Frontiers reaches 6.4 on Journal Impact Factors

Original Research ARTICLE

Front. Oncol., 30 March 2015 | https://doi.org/10.3389/fonc.2015.00070

P62/Ubiquitin IHC expression correlated with clinicopathologic parameters and outcome in gastrointestinal carcinomas

imageAmr Mohamed1,2*, imageAlkhoder Ayman1, imageJohnson Deniece2, imageTengteng Wang3, imageCharles Kovach1, imageMomin T. Siddiqui1 and imageCynthia Cohen1
  • 1Department of Pathology and Laboratory Medicine, Emory University School of Medicine, Atlanta, GA, USA
  • 2Department of Medicine, Morehouse School of Medicine, Atlanta, GA, USA
  • 3Department of Epidemiology, Rollins School of Public Health, Emory University, Atlanta, GA, USA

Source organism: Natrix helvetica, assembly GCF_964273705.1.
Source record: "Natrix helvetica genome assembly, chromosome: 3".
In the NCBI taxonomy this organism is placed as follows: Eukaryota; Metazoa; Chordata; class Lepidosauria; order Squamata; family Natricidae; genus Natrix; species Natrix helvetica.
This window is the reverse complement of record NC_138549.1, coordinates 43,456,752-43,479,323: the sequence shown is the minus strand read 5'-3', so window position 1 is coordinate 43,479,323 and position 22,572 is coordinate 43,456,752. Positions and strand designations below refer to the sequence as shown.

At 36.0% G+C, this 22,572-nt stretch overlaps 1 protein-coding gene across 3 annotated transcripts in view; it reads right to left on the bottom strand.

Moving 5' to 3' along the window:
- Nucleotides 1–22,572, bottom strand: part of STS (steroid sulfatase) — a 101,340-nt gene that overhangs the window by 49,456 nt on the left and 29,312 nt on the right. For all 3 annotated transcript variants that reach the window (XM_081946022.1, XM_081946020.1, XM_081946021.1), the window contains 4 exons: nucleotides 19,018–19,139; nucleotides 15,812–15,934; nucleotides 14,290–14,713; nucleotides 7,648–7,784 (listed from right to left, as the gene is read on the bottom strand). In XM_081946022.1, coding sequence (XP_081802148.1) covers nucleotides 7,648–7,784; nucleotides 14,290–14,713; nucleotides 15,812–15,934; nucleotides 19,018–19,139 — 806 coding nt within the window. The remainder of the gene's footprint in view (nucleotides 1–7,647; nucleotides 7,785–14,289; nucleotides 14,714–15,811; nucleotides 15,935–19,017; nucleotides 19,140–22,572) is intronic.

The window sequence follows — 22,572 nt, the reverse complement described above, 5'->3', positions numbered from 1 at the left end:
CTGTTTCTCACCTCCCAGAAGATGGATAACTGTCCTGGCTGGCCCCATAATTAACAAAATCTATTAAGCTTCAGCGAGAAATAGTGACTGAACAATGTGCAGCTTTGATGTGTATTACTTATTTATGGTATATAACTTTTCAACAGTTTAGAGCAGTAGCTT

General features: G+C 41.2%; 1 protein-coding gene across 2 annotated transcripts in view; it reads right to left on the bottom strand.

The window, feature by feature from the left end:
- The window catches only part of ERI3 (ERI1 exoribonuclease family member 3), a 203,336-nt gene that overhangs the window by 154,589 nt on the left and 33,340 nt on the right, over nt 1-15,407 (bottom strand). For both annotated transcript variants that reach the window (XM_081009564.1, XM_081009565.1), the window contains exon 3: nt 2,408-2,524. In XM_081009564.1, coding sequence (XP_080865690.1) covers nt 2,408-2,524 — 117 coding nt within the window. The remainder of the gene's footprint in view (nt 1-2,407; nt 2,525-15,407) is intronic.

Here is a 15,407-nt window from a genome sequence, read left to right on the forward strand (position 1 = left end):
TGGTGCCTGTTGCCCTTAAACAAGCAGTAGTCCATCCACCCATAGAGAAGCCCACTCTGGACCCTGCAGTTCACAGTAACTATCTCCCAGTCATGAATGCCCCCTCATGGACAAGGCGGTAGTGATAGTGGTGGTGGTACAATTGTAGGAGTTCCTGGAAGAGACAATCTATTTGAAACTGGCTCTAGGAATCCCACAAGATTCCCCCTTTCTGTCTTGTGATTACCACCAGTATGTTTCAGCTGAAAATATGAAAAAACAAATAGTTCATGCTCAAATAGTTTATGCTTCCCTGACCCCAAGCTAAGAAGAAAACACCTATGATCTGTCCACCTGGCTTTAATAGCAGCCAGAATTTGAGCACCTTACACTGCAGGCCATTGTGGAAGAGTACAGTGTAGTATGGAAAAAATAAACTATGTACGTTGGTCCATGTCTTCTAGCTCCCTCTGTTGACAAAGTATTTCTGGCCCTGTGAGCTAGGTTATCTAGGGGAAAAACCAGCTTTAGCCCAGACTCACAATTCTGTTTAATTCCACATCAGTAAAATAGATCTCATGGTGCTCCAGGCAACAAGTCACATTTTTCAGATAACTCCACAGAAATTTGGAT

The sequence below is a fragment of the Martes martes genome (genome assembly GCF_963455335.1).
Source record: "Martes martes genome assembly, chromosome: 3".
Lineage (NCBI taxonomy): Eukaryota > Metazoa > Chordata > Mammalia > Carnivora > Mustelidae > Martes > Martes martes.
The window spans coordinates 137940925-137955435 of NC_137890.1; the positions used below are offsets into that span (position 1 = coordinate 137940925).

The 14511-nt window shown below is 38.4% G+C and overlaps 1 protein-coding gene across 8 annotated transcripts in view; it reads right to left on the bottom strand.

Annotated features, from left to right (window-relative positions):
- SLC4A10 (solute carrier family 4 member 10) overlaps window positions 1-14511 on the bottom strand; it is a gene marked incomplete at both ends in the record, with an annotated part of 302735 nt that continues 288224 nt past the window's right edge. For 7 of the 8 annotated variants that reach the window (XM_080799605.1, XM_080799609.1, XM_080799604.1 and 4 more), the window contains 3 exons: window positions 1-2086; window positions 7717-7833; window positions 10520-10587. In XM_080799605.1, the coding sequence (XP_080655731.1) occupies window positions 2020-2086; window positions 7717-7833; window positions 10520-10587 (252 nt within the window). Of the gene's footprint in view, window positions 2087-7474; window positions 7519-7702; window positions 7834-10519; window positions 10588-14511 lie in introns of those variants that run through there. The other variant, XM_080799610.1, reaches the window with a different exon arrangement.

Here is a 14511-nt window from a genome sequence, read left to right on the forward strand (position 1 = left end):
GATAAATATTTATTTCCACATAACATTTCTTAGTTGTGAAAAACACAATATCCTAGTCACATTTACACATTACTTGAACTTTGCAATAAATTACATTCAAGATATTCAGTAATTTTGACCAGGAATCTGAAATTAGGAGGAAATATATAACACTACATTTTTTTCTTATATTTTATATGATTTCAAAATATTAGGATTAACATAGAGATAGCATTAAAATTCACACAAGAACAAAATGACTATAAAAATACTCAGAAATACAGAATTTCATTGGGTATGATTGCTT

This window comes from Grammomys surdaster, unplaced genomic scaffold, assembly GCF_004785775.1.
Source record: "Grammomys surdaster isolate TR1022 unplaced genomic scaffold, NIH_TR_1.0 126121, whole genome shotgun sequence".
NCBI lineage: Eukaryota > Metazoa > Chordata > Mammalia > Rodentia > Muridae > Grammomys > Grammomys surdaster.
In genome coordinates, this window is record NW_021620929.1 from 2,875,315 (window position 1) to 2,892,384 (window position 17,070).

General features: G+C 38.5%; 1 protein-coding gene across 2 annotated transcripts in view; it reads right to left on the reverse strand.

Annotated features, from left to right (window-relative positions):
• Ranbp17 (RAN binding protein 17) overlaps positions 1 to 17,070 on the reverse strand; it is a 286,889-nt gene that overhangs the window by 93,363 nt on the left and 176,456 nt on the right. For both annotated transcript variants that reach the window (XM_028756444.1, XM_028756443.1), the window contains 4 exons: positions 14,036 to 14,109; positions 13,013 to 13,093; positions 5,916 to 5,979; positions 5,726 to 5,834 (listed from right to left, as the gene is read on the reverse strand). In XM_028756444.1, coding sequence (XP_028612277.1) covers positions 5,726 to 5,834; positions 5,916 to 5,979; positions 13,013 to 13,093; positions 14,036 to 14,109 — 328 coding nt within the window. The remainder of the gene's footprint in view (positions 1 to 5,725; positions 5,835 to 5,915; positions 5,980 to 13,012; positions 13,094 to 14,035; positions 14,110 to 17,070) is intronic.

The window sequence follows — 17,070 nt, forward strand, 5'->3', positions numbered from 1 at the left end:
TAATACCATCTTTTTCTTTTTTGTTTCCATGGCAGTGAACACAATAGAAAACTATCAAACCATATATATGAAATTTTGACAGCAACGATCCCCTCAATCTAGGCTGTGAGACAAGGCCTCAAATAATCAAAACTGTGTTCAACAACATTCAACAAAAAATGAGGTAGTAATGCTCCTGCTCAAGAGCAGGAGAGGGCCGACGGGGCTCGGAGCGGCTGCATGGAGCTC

P62 and ubiquitin are small regulatory proteins demonstrated to have implications in the prognosis and survival of various malignancies including: hepatocellular, breast, ovarian, and some gastrointestinal carcinomas. Several trials studied the link of their activity to the extrinsic apoptosis pathway and showed that their autophagy modification has a critical stand point in tumorigenesis. These findings explain their vital role in controlling the process of cell death and survival. It has been shown recently that p62 and ubiquitin overexpression in different types of cancers, such as triple negative breast and ovarian cancers, have directly correlated with incidence of distant metastases. We aim to evaluate p62/ubiquitin expression in gastrointestinal carcinomas of gastric, colonic, and pancreatic origin, and correlate with annotated clinicopathologic data. In gastric carcinoma (61), positive p62 nuclear expression was noted in 57% and cytoplasmic in 61%, while positive ubiquitin was nuclear expressed in 68.8%, and cytoplasmic in 29.5%. In colon carcinoma (45), positive p62 nuclear expression was noted in 29% and cytoplasmic in 71%, while positive ubiquitin was nuclear in 58% and cytoplasmic in 44%. In pancreatic cancer (18), positive p62 nuclear expression was noted in 78% and cytoplasmic in 56%, while positive ubiquitin was nuclear in 83% and cytoplasmic in 72%. Normal gastric (6), colon (4), and pancreatic (4) tissues were negative for both P62 and ubiquitin (nuclear and cytoplasmic staining <20%). Ubiquitin high expression was associated with more lymph node metastases in colon (4.14 vs 1.70, P = 0.04), and pancreatic adenocarcinomas (3.07 vs 0.33, P = 0.03). Also, ubiquitin high expression was associated with worse pancreatic adenocarcinoma overall survival (1.37 vs 2.26 mos, P = 0.04). In addition, gastric cancer patients with high p62 expression tend to have more poorly differentiated grade when compared to those with low expression (21 vs 17, P = 0.04) but less lymph node metastases (2.77 vs 5.73, P = 0.01). P62 and ubiquitin expression did not correlate with other clinicopathologic parameters in gastric, colon or pancreatic denocarcinomas. The results suggest that p62 and ubiquitin are highly expressed in gastric, colonic, and pancreatic carcinomas. High ubiquitin expression was noted to have an impact on number of lymph node metastases in patients with colon and pancreatic adenocarcinomas, but on overall survival only in patients with pancreatic adenocarcinoma. Also, P62 high expression is correlated with poor differentiation, but less lymph node metastases, in gastric carcinoma.